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Christine Sinclair is owning the Canadian sports awards podium

Christine Sinclair was undoubtedly Canada's top athlete in 2012. (Getty Images)Christine Sinclair's three-goal performance against the United States was one of the biggest Canadian stories of the 2012 London Games. But it's her most recent hat trick that has thrown the women's soccer star back into the media spotlight.

In the last week Sinclair has won the Lou Marsh Award, been named as Sportsnet's athlete of the year and been chosen by the fans as's Canadian athlete of the year.

What a roller coaster few months it has been for the 29-year-old of Burnaby, B.C. She won over the hearts of many Canadians with her stunning Olympic performance, but her unsportsmanlike behavior during, and after Canada's semifinal loss to the U.S. earned her a four-game suspension, $3,500 fine and is likely what kept her off the short list of finalists for the FIFA women's player of the year award.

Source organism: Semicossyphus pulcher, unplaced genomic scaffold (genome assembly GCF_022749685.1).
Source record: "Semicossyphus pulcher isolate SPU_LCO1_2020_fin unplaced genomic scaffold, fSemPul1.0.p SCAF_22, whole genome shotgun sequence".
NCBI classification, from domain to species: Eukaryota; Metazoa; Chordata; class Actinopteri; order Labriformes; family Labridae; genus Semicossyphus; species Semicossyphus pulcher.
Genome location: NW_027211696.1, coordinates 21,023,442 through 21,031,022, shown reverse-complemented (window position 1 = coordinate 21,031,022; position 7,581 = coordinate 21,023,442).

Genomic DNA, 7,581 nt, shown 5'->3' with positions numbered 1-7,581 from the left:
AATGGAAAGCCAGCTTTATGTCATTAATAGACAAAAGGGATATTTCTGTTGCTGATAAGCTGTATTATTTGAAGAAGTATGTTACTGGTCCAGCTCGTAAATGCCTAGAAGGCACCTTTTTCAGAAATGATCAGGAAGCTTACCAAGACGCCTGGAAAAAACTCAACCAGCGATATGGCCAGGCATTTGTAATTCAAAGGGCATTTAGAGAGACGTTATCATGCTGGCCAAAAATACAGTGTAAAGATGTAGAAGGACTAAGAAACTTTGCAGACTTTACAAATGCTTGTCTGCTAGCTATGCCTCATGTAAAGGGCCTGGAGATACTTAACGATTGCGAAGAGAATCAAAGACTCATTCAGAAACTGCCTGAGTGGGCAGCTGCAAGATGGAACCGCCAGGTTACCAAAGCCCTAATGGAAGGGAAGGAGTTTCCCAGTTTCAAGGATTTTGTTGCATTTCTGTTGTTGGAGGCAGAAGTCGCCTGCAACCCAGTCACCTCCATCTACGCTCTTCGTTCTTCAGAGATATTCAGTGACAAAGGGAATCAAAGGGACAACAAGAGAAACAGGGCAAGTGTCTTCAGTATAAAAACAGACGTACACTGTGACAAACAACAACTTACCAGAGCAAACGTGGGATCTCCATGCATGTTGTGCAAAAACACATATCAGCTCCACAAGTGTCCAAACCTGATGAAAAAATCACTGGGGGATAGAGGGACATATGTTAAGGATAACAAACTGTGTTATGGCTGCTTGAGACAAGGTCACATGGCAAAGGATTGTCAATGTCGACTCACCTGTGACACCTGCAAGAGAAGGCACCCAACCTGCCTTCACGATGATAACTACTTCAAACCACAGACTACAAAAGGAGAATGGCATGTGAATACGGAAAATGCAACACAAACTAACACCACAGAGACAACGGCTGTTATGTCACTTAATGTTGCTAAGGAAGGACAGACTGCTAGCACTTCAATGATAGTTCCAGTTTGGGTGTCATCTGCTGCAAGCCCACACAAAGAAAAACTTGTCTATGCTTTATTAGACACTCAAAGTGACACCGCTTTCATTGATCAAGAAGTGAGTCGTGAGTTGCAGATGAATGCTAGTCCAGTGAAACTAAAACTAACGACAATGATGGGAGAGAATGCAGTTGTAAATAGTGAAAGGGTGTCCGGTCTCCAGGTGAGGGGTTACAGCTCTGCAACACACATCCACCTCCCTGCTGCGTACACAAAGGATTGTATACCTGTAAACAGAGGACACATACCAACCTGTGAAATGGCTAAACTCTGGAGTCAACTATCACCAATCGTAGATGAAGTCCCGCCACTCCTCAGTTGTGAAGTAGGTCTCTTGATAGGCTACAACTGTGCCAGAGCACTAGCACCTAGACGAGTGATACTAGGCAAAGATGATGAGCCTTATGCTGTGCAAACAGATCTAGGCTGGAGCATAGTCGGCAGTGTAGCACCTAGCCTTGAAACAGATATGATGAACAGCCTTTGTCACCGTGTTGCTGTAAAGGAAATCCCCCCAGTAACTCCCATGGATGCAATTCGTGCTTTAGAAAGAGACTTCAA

For more than two weeks now the common belief around the Canadian sporting world has been that Sinclair was snubbed by FIFA as a sort of 'retribution' for her unsportsmanlike behavior in London but interestingly enough, Sinclair took a moment on Thursday while on the popular Canadian radio show Prime Time Sports to clarify that it's not soccer's governing body that decides on who is shortlisted as finalists for the men's and women's player of the year awards.

"That's the thing that I don't think people understand with the whole FIFA player of the year thing," she said. "FIFA actually nominated me. FIFA comes up with their list of a top-10 [nominees] and then once it's to the top-10 it's strictly done by voting from media, from national team coaches [and] national team captains. And so if you would like to be upset, be upset with those people."

The fact that Sinclair was left off the list of finalists for the most prestigious annual award in her sport hasn't stopped several outlets in Canada from awarding her as the nation's athlete of the year though. And it's probably also safe to assume that the she will take home the Canadian Press female athlete of the year award, which will be handed out later this month.

While she'd likely trade in any or all of the individual success for Olympic gold it has to be nice for Sinclair to know that while internationally she may not be getting the support she deserves, she definitely is at home.

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